(a) Attentional focus test when the correct stimulus has been chosen. (b) Attentional focus test when the incorrect stimulus has been chosen
If that new figure is different from the cue, the child will click “no”, and the sequence described above will ensue.
If the child makes the wrong choice, a different sound will signal the mistake and the bird will say “presta más atención” (pay more attention) (See Fig. 18.1b).
Examples of Test 2
This task consists of searching and selecting the stimulus that is identical to the cue which, in this case, appears as “buscado” (wanted). It presents two categories of stimuli: (1) a farm with animals, and (2) a city with cars.
The task consists of looking for similarities and identifying differences within a broad and varied stimulus field. The screen shows a farm with different animals among which one is the key stimulus. The child needs to click on the animal that is identical to the “buscado” (wanted) cue. A green tick will appear on the animal when the choice is correct, followed by the corresponding sound, and the bird will say “muy bien” (very good) (See Fig. 18.2a).
(a) Focused and sustained attention test, right choice. (b) Focused and sustained attention test, wrong choice
If the child happens to select the wrong animal, a red cross will appear on the animal, followed by a sound that will indicate that the choice was incorrect, and the bird will say “presta atención” (pay attention) (See Fig. 18.2b).
Examples of Test 3
This test is based on the “memo test” game logic. A series of bubbles appear, and when children click on them, a stimulus pops up, sea animals in this particular case. And the task consists of finding the pair for each animal. If the correct pairs are found, the bird will say “muy bien” (very good), or else “presta atención” (pay attention). This is the most complex test because the child needs to remember where a certain stimulus is in order to find the corresponding pair, a task that requires not only concentration but also working memory. When both stimuli are matched, they will remain on display on the screen as the child looks for the other animal pairs (See Fig. 18.3).
Sustained attention and working memory test
For all tests, the program keeps record of the right and wrong choices and the omissions, as well as of the total time used to complete the task. It also keeps a record of the stimuli to which the child was exposed, the number of correct and wrong choices and omissions—stated in raw scores and percentages—and the total time needed for the completion of the task. Finally, a graph showing the performance of each child appears on the right. It shows the results of the tests (See Fig. 18.4).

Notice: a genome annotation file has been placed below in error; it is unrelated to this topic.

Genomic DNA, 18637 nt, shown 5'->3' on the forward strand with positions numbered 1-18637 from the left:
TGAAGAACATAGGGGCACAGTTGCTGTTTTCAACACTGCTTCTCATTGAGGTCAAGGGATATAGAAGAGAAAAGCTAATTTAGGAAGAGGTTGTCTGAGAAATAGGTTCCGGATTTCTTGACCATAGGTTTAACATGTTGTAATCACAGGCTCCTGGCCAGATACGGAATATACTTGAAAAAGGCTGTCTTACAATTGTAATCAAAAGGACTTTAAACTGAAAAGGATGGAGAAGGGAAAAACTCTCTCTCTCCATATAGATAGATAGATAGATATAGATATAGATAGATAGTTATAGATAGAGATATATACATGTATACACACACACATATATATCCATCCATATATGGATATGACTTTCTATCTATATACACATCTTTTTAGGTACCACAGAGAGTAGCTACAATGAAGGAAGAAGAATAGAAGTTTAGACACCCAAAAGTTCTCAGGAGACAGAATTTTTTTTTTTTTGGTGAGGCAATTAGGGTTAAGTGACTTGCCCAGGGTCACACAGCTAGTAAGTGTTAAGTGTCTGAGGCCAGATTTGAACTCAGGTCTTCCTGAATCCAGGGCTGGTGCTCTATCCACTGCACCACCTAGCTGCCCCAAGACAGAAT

Individual information record. The program records the child’s personal data, in addition to information about the school, diagnosis, and date
Starting school poses new challenges for children, which involve developing a series of cognitive, emotional and social skills.
In order to adapt to the school context and achieve learning goals, school children need to deal with conflicts and organize their behavior according to working goals, plans, and rules. During the first years of school, children will only be able to achieve these goals under the teachers’ guidance. However, they will gradually internalize cognitive strategies, routines, and habits that will enable them to gain autonomy when managing behavior and learning. In other words, they will need to begin to control their own behavior to better respond to contextual demands.
In this regard, attentional control has been found to be an important component of self-regulation .
The results obtained by our team show that intervention programs have greater effectiveness if applied to small groups of school children, and greater recovery of attention is achieved if stimulation starts at earlier ages. Additionally, greater effectiveness is attained if such programs are implemented systematically and sustained over time, with greater probabilities for them to help all children to develop cognitive and socioaffective skills that may enhance their educational opportunities.
If we consider executive attention to be a system involved in the voluntary control of actions, the benefits of attentional training could also extend to the cognitive and emotional regulation manifested in children’s behavior [2, 27, 36].
Finally, the intervention program presented in this chapter finds its rationale in the interplay of the school child, the classroom context, and the child’s family. Therefore, in addition to providing specific tools to effectively interact with children, the joint effort of parents and teachers promotes greater commitment to, and cooperation with, the teaching−learning process.
I would like to thank all the members of my research team for their invaluable contributions: Gabriela Morelato, Carolina Greco, Celina Korzeniowski, Adriana Espósito, Mariana Carrada, Silvina Maddio and Cecilia Moreno. Translated by Paola Puppato and Victoria Magariños, of Source & Target.